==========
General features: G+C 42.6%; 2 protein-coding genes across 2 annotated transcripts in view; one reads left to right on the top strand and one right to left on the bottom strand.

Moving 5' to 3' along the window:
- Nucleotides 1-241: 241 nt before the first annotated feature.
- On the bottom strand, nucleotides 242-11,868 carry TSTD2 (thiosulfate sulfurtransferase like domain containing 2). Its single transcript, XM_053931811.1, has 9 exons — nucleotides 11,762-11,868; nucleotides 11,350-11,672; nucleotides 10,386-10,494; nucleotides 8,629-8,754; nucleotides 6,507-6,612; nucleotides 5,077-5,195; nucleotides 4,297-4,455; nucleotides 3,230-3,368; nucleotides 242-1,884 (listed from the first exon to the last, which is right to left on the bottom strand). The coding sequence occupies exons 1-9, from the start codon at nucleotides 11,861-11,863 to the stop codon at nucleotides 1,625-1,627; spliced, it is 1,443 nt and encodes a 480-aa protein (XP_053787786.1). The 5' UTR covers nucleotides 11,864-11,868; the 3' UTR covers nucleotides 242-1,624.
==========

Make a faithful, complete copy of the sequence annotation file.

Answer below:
General features: G+C 42.6%; 2 protein-coding genes across 2 annotated transcripts in view; one reads left to right on the top strand and one right to left on the bottom strand.

Moving 5' to 3' along the window:
- Nucleotides 1-241: 241 nt before the first annotated feature.
- On the bottom strand, nucleotides 242-11,868 carry TSTD2 (thiosulfate sulfurtransferase like domain containing 2). Its single transcript, XM_053931811.1, has 9 exons — nucleotides 11,762-11,868; nucleotides 11,350-11,672; nucleotides 10,386-10,494; nucleotides 8,629-8,754; nucleotides 6,507-6,612; nucleotides 5,077-5,195; nucleotides 4,297-4,455; nucleotides 3,230-3,368; nucleotides 242-1,884 (listed from the first exon to the last, which is right to left on the bottom strand). The coding sequence occupies exons 1-9, from the start codon at nucleotides 11,861-11,863 to the stop codon at nucleotides 1,625-1,627; spliced, it is 1,443 nt and encodes a 480-aa protein (XP_053787786.1). The 5' UTR covers nucleotides 11,864-11,868; the 3' UTR covers nucleotides 242-1,624.